If, however, your intention is to use that product as a Loss Leader, it would make sense to spend more than you make from it. But your goal will have to be ensuring your customers buy the supplementary products that will recoup the cost.

One classic example of Loss Leaders is the printer industry. Printer are sometimes sold at a loss because they know every printer needs toners and ink, which is where profits come from.

Conversely, keeping your ad cost too low will not generate profits either. If a real estate ad cannot go above RM 1,000 to compete with others at RM 5,000, you will essentially just be wasting your money.

1.   Check Your Ad

One contributor to off-the-charts ad cost could be your Targeting. Look at your audience, timing of ad, and most importantly the Relevance of your Ad.

Ad Relevance tells you if the ad is catching the attention of your audience. A score of 7 and above is ideal, while anything below 4 is bad.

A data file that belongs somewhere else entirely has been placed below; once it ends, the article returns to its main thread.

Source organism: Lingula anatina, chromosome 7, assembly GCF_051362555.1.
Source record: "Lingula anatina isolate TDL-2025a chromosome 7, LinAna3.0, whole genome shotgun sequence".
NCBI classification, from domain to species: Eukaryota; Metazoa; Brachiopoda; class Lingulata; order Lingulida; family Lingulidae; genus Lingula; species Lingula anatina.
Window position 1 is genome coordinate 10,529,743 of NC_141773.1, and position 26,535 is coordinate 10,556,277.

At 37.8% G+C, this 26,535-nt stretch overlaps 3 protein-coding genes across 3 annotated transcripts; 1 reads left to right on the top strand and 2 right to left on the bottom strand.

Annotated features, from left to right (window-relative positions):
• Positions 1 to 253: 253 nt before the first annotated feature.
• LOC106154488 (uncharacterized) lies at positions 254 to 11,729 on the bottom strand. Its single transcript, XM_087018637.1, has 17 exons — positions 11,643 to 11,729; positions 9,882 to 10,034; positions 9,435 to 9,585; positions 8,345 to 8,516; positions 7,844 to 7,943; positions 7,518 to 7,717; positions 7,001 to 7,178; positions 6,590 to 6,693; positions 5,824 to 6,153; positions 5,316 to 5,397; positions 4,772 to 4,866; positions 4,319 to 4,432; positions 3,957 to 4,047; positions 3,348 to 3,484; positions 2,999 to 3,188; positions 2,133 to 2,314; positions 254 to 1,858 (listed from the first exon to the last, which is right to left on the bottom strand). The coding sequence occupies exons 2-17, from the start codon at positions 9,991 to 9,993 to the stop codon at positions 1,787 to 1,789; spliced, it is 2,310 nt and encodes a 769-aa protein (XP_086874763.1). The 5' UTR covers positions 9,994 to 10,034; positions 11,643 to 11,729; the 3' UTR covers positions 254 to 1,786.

One reason for bad scoring is captions and visuals. If they do not appeal to your audience, the ads will not have the impact you desire.

Another scenario is an ad that used to have good Relevance score, but that is starting to decline. This could mean that people are getting bored of your ad or product, and it needs a change. 

Staying on Top of Data

There is no way to know if an ad is working unless it’s being tested against a control. Every company, brand and product is different from another. So having some patience to run learning ads will go a long way towards the right direction.

While spending too much money is a problem, not spending enough is also a problem. In the latter’s case, you will just be wasting your money away without results.

It is also important to keep a close eye on your Sales Funnel. Advertising is just one of the many parts of getting sales through the door. Most businesses fall on the final mile, which is usually offline.